PA Court Warns Against Pajamas, Refuses Underwear Money

By Daniel Taylor, Esq. on October 09, 2014 | Last updated on March 21, 2019

A district court in Pennsylvania is apparently fed up with underdressed court visitors and money pulled from places the sun don't shine.

A pair of signs recently posted in York County District Court Judge Ronald J. Haskell Jr.'s courtroom made the court's feelings on the matter clear, reports The York Daily Record. One sign reads, in Spanish we well as English "Money from undergarments will not be accepted in this office." The other sign, taped just below the first, cautions in all capital letters "PAJAMAS ARE NOT APPROPRIATE ATTIRE FOR DISTRICT COURT."

In light of the judge's all-caps admonition, what would be appropriate attire for court?

Court Dress Codes

Judges can, to a certain degree, set their own dress codes for their own courtrooms. In addition, some jurisdictions may have specific dress codes applicable to that jurisdiction's court.

For example, the Montgomery, Alabama Municipal Court has a dress code that requires men to tuck in their shirts, wear their pants "around the waist," and wear shorts that are "of a reasonable length." For the ladies, Montgomery prohibits clothing "which reveals a bare midsection."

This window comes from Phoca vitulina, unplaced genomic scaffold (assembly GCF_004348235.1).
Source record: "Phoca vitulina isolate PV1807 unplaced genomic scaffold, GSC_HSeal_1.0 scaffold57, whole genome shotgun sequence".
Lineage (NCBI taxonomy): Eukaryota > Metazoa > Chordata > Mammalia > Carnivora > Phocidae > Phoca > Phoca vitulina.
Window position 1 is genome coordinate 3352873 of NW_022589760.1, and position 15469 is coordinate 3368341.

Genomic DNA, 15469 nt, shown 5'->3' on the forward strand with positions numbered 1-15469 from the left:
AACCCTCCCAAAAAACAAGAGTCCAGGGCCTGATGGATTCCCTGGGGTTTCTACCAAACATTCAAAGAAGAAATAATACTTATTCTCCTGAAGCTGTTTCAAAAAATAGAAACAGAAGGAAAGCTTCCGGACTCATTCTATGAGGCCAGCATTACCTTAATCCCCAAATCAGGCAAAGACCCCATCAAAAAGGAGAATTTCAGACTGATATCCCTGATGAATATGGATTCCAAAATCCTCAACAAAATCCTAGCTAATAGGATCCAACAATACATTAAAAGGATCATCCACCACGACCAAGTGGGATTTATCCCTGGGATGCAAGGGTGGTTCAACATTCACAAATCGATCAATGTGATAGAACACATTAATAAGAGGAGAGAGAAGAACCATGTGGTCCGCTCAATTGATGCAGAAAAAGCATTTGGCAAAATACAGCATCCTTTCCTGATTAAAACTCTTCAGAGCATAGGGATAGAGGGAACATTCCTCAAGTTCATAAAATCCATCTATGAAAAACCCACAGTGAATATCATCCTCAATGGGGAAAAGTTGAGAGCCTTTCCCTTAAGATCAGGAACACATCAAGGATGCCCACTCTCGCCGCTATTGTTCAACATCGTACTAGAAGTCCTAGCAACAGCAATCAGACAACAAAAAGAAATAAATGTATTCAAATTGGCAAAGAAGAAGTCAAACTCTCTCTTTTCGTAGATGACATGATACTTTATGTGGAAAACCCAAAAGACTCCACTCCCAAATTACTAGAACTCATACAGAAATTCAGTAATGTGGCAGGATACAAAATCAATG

What to Wear to Court

In lieu of or in addition to any posted dress code, there are some style choices that should be avoided in court no matter what jurisdiction you're in. These include:

  • Pajamas,
  • Flip-flops,
  • Hats,
  • Gym clothes or exercise gear,
  • Exposed undergarments,
  • Short skirts or low cut tops, and
  • Jeans.

Though you don't necessarily have to wear your Sunday best, the courtroom is a serious place. Your attire, and your conduct, should reflect that. For men, that means a collared shirt, preferably with a tie. For women, that means conservative and tasteful. For both sexes: Think less "night on the town/on the couch" and more "job interview."

Ultimately, this means keep the pajamas at home and keep your money in your wallet, or, at the very least, your pocket.

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